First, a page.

Technologies Adapt For Ongoing Challenges

    Oil prices received a shot in the arm when Iraq invaded Kuwait in 1990, and prices rose over the $35 per barrel mark. Unfortunately the prices dropped again once the conflict ended. It was becoming clear that the low price of oil was a reality that would have to be considered on future projects. Large fields i

    Oil prices received a shot in the arm when Iraq invaded Kuwait in 1990, and prices rose over the $35 per barrel mark. Unfortunately the prices dropped again once the conflict ended. It was becoming clear that the low price of oil was a reality that would have to be considered on future projects. Large fields in deeper water, such as the Green Canyon and Viosca Knoll in the Gulf of Mexico, were clearly where the integrated oil companies needed to be, for the most efficient and cost-effective production. These fields involved greater risk and required more up-front investment, but it was the only area where very large reserves might still be found.

    With the rapid growth of Asian economies in the mid-to-late 1990s, global energy consumption increased dramatically. As the U.S. economy rode the high-tech wave of prosperity more domestic energy was consumed, as well. This led to a gradual increase in oil and gas prices and spurred a mini-boom. Interest in deep water leases in the Gulf of Mexico was spurred, in part, by the U.S. Deepwater Royalty Relief Act of 1995, which eliminates royalties for a significant portion of recovered reserves. New deepwater discoveries were announced in Brazil, West Africa, Indonesia and elsewhere. Experts predicted worldwide capital spending for deepwater developments would reach $7 billion annually through 2004. While new, fourth-generation drillships built during the 1990s can drill exploration wells in waters as deep as 10,000 ft/3,000m, producers are still challenged to find ways to actually produce oil and gas from these depths.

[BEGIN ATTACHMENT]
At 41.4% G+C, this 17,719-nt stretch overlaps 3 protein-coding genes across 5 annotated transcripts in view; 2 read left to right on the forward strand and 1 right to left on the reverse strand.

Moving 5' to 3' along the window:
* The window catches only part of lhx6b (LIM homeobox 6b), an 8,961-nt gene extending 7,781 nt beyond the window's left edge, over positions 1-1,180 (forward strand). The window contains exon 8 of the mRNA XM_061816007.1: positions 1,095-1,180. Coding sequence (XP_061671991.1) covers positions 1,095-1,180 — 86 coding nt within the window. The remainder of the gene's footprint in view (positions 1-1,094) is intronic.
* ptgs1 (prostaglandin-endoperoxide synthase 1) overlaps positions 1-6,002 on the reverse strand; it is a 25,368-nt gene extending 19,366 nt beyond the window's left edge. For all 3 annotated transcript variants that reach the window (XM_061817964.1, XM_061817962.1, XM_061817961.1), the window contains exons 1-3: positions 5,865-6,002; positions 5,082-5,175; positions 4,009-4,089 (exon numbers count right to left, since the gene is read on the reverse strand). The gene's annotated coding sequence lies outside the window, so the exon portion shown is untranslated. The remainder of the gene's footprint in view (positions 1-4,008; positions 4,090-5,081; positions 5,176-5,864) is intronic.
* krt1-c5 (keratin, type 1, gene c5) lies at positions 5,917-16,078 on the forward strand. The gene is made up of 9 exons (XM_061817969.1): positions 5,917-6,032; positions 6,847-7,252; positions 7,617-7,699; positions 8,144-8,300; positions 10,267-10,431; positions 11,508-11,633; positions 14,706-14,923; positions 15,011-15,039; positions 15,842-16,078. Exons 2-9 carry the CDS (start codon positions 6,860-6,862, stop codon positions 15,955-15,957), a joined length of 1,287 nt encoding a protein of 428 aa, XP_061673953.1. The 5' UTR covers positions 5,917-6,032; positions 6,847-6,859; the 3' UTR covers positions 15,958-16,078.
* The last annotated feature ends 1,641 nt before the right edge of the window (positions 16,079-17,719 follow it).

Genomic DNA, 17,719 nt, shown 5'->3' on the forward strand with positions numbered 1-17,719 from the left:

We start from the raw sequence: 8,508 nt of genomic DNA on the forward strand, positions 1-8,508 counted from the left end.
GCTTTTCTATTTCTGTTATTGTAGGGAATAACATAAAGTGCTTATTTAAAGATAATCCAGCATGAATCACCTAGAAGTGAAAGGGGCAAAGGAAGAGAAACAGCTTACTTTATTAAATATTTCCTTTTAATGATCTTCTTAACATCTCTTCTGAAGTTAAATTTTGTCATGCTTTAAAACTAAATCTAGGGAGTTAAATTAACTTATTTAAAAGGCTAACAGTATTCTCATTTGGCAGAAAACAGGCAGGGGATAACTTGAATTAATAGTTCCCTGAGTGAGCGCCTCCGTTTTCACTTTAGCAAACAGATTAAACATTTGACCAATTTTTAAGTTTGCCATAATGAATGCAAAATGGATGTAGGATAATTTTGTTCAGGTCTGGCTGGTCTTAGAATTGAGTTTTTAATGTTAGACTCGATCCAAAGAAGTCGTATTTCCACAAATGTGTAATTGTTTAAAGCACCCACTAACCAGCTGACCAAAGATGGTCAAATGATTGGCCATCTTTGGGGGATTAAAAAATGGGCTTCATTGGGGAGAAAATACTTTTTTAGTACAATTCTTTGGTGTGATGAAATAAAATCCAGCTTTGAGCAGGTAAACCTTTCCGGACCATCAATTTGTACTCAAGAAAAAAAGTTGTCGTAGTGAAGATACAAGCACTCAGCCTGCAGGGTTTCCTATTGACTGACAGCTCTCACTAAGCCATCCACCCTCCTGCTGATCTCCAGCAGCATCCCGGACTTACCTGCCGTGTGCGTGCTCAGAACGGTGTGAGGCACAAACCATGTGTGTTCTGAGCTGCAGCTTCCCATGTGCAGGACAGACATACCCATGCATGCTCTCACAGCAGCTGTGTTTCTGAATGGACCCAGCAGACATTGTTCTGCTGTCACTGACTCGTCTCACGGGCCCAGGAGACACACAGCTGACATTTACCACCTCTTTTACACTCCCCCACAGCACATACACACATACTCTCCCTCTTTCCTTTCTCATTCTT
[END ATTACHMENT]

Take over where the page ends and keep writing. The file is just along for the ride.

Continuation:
New technological approaches are needed to achieve ultra-deep production and to enable drilling in waters beyond the 10,000 ft/3,000 m mark. Many of the production limitations are related to weight and the cost of supporting that weight offshore. Composite materials offer a variety of solutions to overcome these limitations. Shell’s Mars tension leg platform (TLP), one of the first examples of effective use of composites offshore, was installed May 1996 in 2,940 ft/905m of water in the Mississippi Canyon Area of the Gulf of Mexico.With the goal of cutting lead time, cost and weight, Shell initially put 215 tons/195 tonnes of composites in grating, handrails, stairs, pressure vessels and other topside components on Mars. By 1998, the total weight of composites on the platform had grown to 295 tons/268 tonnes as Shell replaced corroded steel structures with composites.

    For some platform components like column pipe and pressure vessels, composites have been an accepted solution for over 30 years. Yet, some resistance to wider use of composites remains. Fire safety, a particularly sensitive issue in the North Sea following the Piper Alpha platform disaster of 1988, made the offshore industry and regulators extremely sensitive to the use of “combustible” composite materials for platform elements. The use of performance-based design has helped to remove the combustibility barrier to topside platform applications and the superior fire performance of composite structures has been demonstrated in numerous test programs such as those developed under the Advanced Research Partnership (ARP) program in the U.K.

    Beyond topside structures, composite materials have the potential to bring significant benefits to new deepwater developments, in the form of composite risers, choke and kill lines, drill pipe and spoolable coiled tubing. Light weight, high strength to weight, fatigue and corrosion resistance make composites an enabling solution for developing deep water reserves. Yet, as industry experts have pointed out, cost-effectiveness is just as important to wider application of composites in platform systems, as are the efforts of product “champions” within operating companies to advocate their greater use.

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